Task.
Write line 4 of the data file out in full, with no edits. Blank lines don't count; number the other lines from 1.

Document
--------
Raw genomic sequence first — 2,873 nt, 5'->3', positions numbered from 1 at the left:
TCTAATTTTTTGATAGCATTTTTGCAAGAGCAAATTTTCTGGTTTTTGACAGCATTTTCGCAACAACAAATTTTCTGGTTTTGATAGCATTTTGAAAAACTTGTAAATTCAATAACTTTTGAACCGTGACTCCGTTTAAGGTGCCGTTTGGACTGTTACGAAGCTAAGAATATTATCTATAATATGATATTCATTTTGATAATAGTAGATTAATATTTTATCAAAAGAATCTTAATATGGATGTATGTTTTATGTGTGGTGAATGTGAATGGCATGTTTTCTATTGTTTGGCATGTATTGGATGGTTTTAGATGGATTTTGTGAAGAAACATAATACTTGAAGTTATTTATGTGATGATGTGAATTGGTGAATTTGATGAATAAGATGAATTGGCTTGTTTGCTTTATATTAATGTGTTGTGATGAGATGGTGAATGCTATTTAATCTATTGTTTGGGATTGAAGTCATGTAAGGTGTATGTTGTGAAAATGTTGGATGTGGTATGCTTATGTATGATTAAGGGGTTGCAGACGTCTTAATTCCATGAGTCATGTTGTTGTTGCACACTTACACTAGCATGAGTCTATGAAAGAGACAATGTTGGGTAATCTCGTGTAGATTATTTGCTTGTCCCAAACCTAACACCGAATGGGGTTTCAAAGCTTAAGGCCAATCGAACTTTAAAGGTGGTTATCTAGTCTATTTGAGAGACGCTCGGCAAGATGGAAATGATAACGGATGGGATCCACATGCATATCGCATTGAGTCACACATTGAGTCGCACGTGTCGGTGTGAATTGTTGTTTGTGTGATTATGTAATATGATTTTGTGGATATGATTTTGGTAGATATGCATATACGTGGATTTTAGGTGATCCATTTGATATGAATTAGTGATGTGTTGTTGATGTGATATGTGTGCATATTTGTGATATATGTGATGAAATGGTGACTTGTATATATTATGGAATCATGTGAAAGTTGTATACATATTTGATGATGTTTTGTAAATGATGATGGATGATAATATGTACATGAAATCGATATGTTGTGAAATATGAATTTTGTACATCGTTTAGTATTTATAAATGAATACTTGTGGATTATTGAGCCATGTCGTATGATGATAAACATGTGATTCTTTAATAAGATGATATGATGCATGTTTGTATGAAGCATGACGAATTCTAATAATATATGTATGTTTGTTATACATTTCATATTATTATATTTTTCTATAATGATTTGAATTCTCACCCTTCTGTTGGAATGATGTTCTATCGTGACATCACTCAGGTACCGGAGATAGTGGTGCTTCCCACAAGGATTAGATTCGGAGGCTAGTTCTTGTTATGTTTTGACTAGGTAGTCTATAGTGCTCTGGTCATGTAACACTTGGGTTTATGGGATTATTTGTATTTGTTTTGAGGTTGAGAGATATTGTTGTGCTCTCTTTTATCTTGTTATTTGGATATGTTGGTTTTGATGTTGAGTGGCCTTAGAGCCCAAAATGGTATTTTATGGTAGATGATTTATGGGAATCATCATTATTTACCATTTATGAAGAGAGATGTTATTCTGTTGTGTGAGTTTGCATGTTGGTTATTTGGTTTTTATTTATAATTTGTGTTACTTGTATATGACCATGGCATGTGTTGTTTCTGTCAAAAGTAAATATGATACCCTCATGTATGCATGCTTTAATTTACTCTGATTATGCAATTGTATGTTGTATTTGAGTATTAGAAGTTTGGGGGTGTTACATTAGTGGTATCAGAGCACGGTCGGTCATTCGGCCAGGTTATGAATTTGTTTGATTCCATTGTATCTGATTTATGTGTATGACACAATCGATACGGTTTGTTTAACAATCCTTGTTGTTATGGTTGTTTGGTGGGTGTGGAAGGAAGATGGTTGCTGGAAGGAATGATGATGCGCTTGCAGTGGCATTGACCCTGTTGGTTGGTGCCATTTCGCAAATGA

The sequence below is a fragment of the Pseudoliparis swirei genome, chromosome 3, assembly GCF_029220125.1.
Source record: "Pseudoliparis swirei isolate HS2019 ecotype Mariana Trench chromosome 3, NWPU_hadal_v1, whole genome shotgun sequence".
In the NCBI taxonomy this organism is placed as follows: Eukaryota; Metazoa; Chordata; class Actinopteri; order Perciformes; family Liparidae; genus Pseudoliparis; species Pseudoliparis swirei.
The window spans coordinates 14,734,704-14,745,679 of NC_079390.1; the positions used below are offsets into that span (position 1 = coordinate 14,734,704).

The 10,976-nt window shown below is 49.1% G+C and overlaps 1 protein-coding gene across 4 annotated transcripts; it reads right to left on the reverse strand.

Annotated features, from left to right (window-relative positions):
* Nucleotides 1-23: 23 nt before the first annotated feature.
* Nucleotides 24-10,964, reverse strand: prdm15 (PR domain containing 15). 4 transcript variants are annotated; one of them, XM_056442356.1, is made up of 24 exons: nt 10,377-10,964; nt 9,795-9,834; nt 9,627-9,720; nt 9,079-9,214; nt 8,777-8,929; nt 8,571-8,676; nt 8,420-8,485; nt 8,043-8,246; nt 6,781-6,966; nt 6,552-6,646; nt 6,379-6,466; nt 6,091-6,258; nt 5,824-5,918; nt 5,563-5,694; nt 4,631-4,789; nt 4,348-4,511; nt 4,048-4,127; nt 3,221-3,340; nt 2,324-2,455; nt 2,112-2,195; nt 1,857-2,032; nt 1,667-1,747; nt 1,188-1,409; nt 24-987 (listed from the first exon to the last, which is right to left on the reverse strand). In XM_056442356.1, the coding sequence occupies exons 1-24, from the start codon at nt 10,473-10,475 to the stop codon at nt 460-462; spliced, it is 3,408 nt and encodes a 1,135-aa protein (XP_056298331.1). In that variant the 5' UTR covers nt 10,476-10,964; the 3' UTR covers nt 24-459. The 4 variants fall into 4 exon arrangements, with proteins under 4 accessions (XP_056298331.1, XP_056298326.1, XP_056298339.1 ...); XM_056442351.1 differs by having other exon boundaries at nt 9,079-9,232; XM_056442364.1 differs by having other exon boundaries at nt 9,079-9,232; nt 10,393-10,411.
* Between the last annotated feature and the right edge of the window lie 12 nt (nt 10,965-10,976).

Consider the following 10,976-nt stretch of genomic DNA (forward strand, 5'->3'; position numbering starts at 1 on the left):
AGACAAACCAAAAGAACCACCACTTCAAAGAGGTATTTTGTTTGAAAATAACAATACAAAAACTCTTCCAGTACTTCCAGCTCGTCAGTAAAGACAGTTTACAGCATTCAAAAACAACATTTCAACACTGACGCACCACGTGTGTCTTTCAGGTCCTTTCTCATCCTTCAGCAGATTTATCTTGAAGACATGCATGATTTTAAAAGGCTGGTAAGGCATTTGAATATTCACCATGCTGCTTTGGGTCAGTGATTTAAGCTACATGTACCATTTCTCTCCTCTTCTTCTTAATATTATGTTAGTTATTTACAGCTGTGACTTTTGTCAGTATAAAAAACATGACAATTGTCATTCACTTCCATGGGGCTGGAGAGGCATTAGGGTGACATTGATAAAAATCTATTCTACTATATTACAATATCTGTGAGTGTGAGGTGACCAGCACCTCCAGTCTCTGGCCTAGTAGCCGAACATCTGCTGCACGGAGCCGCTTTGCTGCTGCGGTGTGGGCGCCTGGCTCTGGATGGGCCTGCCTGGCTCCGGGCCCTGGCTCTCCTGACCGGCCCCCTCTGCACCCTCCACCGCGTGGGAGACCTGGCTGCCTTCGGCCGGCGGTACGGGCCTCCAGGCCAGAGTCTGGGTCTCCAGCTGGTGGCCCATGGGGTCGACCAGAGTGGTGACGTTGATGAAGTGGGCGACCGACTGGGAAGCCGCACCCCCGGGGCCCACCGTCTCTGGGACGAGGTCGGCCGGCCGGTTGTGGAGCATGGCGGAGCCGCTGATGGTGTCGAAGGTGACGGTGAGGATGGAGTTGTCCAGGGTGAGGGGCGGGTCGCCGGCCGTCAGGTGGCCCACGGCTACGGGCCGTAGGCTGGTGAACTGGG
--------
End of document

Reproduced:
Source record: "Pseudoliparis swirei isolate HS2019 ecotype Mariana Trench chromosome 3, NWPU_hadal_v1, whole genome shotgun sequence".